Popular-science writer Fisher (The Perfect Swarm: The Science of Complexity in Everyday Life, 2009, etc.) examines the search for warning signals preceding disastrous events.
The author enthusiastically probes into the method of detecting disasters, starting with the reading of heavenly events, through oracles and seers, and up to today’s computer models. First, he writes, it is worthwhile to get a handle on the nature of change, primarily through the agencies of positive and negative feedback. Positive feedback reinforces change and can amplify it as the reinforcement increases—i.e., an avalanche. Negative feedback dampens change as “a restoring mechanism that works to push a system back toward its original state”—i.e., righting the course of a careening vehicle. The flux of positive and negative is everywhere: action and reaction, deviation and correction, process and counter-process. After an enjoyable discussion of the laws of motion and elasticity, Fisher delves into the idea of prediction through models, “simplified pictures that capture the essence of a situation and let us see through the complexities.” Though models are prey to all manner of inadequacy and corruption—groupthink, selective data input, blind ignorance—well-tempered models have advanced the reading of weak signals broadcast before crises are unleashed. These include greater- than-normal fluctuation and variance (seen in everything from coral reefs to the stock market), a critical slowing down and changes in spatial patterns and distribution. With the degree of complexity involved, writes the author, “[s]cience can’t make absolute predictions, no matter how much politicians and journalists demand it”—though these notes toward understanding are fascinating and testable.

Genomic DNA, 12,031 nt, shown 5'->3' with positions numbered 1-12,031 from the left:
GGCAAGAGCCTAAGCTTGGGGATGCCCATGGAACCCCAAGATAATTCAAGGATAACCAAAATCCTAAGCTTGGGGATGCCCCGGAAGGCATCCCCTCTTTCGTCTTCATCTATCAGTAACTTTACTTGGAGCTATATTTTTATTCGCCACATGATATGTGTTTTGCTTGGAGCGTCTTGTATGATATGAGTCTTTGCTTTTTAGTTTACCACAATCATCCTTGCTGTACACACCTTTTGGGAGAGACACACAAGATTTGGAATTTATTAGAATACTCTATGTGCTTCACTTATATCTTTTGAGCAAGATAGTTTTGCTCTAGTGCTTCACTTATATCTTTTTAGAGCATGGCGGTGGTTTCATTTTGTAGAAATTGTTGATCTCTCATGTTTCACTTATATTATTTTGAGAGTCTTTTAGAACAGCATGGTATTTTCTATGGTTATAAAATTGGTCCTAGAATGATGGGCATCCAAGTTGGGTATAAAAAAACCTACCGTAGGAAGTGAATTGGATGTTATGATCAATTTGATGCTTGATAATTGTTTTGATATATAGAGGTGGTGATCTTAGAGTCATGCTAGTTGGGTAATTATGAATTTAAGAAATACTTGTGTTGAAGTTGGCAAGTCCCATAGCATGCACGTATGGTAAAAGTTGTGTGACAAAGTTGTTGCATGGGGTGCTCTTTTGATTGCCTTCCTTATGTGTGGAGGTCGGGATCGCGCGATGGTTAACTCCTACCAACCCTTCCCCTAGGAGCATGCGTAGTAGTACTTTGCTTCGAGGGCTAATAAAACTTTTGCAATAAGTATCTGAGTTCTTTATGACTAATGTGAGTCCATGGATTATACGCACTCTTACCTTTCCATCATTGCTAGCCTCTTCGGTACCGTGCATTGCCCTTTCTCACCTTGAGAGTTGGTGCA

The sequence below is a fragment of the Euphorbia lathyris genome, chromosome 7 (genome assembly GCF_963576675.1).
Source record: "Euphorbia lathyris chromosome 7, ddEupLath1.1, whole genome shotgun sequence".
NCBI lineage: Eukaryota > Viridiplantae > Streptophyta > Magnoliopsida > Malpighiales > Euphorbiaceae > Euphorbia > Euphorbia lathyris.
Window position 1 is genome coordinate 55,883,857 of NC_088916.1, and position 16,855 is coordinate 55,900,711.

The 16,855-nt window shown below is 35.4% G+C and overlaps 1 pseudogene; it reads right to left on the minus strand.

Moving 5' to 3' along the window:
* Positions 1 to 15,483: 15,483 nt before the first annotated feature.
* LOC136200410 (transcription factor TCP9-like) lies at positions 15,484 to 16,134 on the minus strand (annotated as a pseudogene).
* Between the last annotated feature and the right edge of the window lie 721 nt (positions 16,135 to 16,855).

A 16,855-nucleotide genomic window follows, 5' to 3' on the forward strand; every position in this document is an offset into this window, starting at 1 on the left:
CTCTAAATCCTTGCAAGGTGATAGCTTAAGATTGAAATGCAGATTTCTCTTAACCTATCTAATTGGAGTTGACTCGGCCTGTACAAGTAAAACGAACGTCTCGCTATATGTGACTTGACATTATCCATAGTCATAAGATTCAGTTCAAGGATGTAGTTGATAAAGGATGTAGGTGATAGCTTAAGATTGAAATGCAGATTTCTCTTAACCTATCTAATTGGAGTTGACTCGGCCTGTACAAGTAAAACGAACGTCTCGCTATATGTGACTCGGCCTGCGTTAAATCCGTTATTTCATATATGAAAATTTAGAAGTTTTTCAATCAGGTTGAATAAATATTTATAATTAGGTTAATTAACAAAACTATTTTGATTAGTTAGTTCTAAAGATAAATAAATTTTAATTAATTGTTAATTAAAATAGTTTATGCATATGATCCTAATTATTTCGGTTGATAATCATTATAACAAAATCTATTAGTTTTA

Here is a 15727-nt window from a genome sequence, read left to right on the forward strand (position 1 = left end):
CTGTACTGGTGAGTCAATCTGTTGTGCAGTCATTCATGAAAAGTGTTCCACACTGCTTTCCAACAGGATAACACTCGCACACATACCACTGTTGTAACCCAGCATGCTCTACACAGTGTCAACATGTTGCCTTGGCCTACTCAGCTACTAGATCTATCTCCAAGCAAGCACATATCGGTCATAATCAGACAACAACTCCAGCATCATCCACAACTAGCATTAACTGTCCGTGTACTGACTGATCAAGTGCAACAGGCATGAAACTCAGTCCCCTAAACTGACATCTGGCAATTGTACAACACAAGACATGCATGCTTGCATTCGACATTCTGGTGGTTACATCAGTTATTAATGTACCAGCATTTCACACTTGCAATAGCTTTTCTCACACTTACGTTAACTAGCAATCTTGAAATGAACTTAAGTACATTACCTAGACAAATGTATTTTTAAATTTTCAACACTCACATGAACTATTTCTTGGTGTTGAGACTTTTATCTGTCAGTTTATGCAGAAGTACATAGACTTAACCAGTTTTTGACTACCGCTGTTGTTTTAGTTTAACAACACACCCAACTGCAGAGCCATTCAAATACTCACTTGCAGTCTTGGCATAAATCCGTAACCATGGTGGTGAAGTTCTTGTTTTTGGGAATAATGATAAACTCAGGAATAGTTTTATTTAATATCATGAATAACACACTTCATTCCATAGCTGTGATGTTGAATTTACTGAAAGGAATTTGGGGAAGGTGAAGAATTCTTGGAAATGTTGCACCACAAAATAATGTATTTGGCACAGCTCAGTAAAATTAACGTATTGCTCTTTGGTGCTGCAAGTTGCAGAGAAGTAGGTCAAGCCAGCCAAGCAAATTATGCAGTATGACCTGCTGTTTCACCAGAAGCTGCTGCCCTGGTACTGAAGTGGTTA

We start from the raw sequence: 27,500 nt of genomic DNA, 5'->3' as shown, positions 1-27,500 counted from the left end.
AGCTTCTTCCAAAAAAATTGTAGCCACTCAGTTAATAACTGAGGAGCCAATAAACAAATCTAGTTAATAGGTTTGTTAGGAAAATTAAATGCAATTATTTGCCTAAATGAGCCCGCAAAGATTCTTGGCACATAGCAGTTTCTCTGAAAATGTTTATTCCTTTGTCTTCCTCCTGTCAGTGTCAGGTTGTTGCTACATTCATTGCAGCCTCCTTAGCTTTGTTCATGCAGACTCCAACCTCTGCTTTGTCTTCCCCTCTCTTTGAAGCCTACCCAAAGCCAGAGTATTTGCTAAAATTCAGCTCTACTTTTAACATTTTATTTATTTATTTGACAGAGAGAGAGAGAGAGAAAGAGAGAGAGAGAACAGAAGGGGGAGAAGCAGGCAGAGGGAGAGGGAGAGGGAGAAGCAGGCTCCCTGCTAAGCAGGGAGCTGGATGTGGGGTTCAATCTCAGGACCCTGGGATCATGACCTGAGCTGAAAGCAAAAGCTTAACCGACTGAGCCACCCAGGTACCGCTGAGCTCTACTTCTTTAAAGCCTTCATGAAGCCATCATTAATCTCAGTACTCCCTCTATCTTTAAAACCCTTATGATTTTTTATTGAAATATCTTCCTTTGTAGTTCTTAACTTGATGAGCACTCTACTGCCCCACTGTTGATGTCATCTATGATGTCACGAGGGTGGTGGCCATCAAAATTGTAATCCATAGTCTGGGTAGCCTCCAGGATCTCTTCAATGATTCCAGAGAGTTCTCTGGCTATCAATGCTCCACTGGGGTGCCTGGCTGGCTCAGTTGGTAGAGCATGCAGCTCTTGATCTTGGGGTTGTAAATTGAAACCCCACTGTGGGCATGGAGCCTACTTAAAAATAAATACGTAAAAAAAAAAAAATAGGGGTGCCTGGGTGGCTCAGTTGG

The future may seem murky, but Fisher deploys both theoretical precision and sane intuition to permit a little light around the edges.